A closer look at current conditions made the choice clear. HCCI estimates that to meet the needs of just half of the approximately four million homebound patients in this country, 5,000 new full-time providers are needed, along with a sizable number of back office staff. Education and training resources in home-based primary care are limited, with the focus on acute-care and facilities-based services.  HCCI was concerned that a campaign directed at the public would only result in frustrated consumers unable to obtain home-based primary care services because of the lack of trained practitioners available to provide the care. Workforce development stood out as a pivotal factor in advancing primary care in the home.

The American Geriatric Society Guiding Principles for the Care of Older Adults with Multimorbidity has long been the standard for this population but is not specific to the home. To address this gap, HCCI developed the nation’s first and only comprehensive curriculum for home-based primary care clinicians and operations staff based on input from an interdisciplinary collaborative of experts in the field. HCCI also launched a research initiative aimed at identifying evidence-based best practices for home-based primary care field, with a goal toward certification.

More specifically, what is Home Centered Care Institute doing to advance the house call or home-based primary care movement?

Through education, training and research, HCCI is developing the workforce that will increase the delivery of the home-based primary care model of care.  A well-trained workforce will be able to care for the top 1-5% of high care utilizers, reduce costs to health systems, commercial, federal and state payers, while enhancing the quality of care provided to patients.

Education & Training

1. HCCI’s expert staff includes physicians and practice managers with the knowledge and experience required to teach home-based primary care delivery and operations

2. HCCI professionals skilled in instructional design, education, and training equip current and future house call physicians and other practitioners with the knowledge, skills, competence and confidence to deliver this extraordinary care.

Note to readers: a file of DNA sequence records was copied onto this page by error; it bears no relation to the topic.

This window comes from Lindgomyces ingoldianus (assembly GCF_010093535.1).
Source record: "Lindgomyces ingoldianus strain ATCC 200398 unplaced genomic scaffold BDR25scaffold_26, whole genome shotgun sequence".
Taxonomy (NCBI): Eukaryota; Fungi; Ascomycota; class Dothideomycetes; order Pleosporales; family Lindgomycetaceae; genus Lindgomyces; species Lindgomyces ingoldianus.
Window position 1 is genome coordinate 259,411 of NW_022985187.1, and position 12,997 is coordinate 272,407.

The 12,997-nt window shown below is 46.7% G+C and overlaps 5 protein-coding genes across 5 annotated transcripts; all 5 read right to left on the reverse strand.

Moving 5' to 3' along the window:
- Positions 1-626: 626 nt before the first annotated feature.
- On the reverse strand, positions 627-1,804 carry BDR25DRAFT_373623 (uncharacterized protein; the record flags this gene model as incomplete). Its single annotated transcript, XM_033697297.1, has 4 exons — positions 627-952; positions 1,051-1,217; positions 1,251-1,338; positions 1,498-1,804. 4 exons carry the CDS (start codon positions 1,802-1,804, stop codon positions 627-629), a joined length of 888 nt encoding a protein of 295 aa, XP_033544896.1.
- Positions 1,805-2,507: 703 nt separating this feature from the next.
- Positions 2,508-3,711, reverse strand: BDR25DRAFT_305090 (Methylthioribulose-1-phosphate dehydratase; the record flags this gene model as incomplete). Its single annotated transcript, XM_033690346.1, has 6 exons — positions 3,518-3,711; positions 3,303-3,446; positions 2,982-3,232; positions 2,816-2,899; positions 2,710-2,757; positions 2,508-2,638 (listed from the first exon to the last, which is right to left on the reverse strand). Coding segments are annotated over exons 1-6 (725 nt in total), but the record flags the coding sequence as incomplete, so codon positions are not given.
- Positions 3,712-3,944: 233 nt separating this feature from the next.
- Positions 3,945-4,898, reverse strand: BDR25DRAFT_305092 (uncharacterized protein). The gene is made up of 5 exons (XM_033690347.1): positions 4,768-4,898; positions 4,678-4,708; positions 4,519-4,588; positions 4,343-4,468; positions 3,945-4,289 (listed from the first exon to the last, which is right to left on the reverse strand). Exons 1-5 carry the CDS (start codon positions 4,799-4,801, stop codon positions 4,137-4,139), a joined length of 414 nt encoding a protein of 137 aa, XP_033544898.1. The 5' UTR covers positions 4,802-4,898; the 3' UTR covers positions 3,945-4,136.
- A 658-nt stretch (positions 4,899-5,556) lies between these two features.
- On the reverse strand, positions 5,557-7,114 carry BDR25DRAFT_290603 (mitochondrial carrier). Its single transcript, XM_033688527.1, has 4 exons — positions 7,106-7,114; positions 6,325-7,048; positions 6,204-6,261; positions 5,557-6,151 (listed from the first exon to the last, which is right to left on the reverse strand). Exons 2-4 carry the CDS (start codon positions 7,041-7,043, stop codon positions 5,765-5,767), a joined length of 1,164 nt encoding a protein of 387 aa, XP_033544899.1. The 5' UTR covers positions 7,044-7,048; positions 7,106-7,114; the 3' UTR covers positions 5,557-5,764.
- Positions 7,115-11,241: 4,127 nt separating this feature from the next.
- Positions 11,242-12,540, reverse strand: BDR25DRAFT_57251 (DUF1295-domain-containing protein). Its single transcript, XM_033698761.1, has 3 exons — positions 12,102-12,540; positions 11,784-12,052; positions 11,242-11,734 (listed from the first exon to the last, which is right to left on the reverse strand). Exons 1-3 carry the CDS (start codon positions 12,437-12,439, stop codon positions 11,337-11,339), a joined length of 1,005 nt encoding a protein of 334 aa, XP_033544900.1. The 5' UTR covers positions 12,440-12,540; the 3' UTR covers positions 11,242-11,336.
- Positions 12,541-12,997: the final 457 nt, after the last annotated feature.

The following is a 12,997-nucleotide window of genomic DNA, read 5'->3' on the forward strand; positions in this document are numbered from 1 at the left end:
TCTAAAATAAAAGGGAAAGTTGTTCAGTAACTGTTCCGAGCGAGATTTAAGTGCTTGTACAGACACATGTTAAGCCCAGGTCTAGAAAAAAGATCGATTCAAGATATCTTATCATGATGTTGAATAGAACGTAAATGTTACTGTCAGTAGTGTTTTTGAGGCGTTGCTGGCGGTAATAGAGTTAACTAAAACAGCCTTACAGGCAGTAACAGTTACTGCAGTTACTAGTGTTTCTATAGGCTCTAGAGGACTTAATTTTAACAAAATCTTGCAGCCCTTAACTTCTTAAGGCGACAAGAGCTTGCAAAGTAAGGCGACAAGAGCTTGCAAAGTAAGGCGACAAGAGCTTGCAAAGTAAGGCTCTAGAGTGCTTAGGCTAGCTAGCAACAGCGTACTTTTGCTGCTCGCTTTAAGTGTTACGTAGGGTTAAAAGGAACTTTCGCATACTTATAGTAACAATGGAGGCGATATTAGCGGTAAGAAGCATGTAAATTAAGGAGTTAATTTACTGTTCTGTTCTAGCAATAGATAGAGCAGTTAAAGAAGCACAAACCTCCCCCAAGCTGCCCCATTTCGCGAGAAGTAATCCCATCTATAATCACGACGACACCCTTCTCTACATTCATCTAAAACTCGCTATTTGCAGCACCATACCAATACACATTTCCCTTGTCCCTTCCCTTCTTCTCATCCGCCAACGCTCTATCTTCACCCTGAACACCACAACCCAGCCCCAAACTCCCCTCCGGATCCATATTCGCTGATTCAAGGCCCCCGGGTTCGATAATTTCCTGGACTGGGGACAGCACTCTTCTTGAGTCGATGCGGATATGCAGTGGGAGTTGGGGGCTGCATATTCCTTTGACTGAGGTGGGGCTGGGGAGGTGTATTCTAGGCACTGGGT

3. HCCI provides quality improvement, communications, marketing, and strategic planning consultation to home- based primary care practices.

4. HCCI launched the nation’s first comprehensive education curriculum for home-based primary care professionals, now available through HCCI University™, which includes:

  • A foundational two-day workshop, HCCI Essential Elements of Home-Based Primary Care™, delivered by HCCI’s Centers of Excellence (COE) for Home-Based Primary Care, leading medical institutions around the U.S., including Cleveland Clinic, UCSF, Northwestern and Mount Sinai.
  • The HCCI House Calls Practicum being delivered by exemplary house call programs across the country. This two-day practicum allows learners to shadow home-based primary care physicians and practice managers during house calls visits.
  • E-Learning opportunities including webinars and online modules that offer deeper dives into topics of interest to clinicians, practice managers, social workers, community-based health providers, payers and policymakers, as well as patients and family members.
  • Advanced skills courses currently in development. These include classroom and SimLab experiences focusing on particular clinical conditions, and workshops that address specific topics like telehealth.


1. HCCI began a research initiative aimed at collecting “best practices” data to inform future HCCI learning opportunities and build the case for home-based primary care as a viable, sustainable model for caring for our nation’s most vulnerable patient population.

2. HCCI conducts applied research to inform its role and that of like-minded organizations in advocating for government payment reform.

3. HCCI supports pilot house call programs to develop replicable, transferable models with the goal of expediting the implementation and growth of house call programs across the U.S.

HCCI was founded in 2012 by Thomas Cornwell, MD, a nationally recognized expert and practitioner in the home-based primary care field, with ongoing support from individual and institutional donors such as The John A. Hartford Foundation. For more information on HCCI programs and initiatives, visit HCCInstitute.org.